Reaching the Community

For nine years, Contina Wright struggled to manage her diabetes. Living on a limited income made things even more challenging. Everything changed when she started the Diabetes Education Program at the Interfaith Food Pantry (IFP) in Morris Plains, where she picks up groceries each month for her family.  

Funded by the Foundation for Morristown Medical Center, the program provides health screenings and teaches participants about their disease and how to better manage it. 

“We learned about insulin, how diabetes affects different body parts and stress and weight management,” says Ms. Wright. “After a diabetes-friendly lunch, they gave us the recipe and an extra bag of groceries to make the meal at home. They gave away portion plates, measuring cups and a pedometer – it all helped me change my eating habits and lose weight. I’m glad the hospital did this for a group of people who otherwise would not have received the education.” 

Now Ms. Wright exercises, drinks more water and eats at regular intervals. She’s down 30 pounds, with improved blood pressure and stabilized blood sugar levels.  

This program is part of a larger Foundation-funded initiative coordinated by the hospital’s Community Health Department to improve the health of economically disadvantaged people at local community sites, including the IFP and the Community Soup Kitchen and Outreach Center (CSK) in Morristown. Two hospital staffers, Joanne Selitto, RN, nurse educator, and Solangel Patarroyo, health educator, visit both places regularly to provide education, health screenings and administer flu shots.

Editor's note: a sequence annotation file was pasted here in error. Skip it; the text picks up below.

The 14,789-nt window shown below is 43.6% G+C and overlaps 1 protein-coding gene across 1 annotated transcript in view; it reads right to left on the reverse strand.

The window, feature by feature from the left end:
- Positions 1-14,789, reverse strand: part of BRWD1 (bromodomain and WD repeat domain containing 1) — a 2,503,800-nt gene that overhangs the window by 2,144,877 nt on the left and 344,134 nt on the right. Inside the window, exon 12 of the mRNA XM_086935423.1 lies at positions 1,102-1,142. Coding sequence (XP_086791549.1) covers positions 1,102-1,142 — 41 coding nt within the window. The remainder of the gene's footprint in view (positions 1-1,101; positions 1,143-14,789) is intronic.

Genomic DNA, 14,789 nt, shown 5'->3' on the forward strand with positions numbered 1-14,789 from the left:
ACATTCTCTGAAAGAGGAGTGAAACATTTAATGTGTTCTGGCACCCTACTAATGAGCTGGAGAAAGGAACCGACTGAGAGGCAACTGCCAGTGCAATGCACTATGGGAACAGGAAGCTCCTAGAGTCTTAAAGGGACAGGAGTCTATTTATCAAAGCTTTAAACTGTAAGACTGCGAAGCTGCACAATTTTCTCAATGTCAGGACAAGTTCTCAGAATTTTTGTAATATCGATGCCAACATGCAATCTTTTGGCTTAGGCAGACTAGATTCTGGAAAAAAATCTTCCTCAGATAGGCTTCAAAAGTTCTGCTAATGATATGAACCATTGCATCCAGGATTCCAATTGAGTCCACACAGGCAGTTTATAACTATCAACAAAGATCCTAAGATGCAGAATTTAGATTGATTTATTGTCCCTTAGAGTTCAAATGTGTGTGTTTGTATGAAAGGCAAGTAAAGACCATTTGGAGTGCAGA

Last year, the 7-month Diabetes Education Program targeted 16 IFP clients diagnosed with pre-diabetes or Type II Diabetes. “We cover nutrition, physical activity, foot care, managing stress, medication and the complications of diabetes,” says Ms. Selitto. “We look to the future and put everyone on the right path.” 

The informal atmosphere puts people at ease. “Participants ask a lot of questions,” says Katy Galton, RD, nutrition educator at IFP. “They receive professional guidance and information they can trust. They also talk to each other for support, so they know they’re not alone.” 

Once a month, Ms. Selitto and Ms. Patarroyo also visit the CSK during lunch to provide health screenings and give medical guidance to the guests. 

“If they come to us and ask something specific, we can educate them about diabetes or cardiovascular disease,” says Ms. Patarroyo. “They may have a sore throat, cough or fever. We’ll refer them to our clinic, Internal Medicine Faculty Associates or Zufall Health Center.” So far this year, the team has administered 60 flu vaccines and provided 145 referrals. 

The duo’s works complements that of CSK’s outreach team, led by Tara Ryan-DeDominicis, LCSW: “If a guest expresses a medical condition to me that impacts his or her diet, we’ll prepare food specifically. Our menus are diabetic- and heart-friendly, high in fresh fruits and vegetables."

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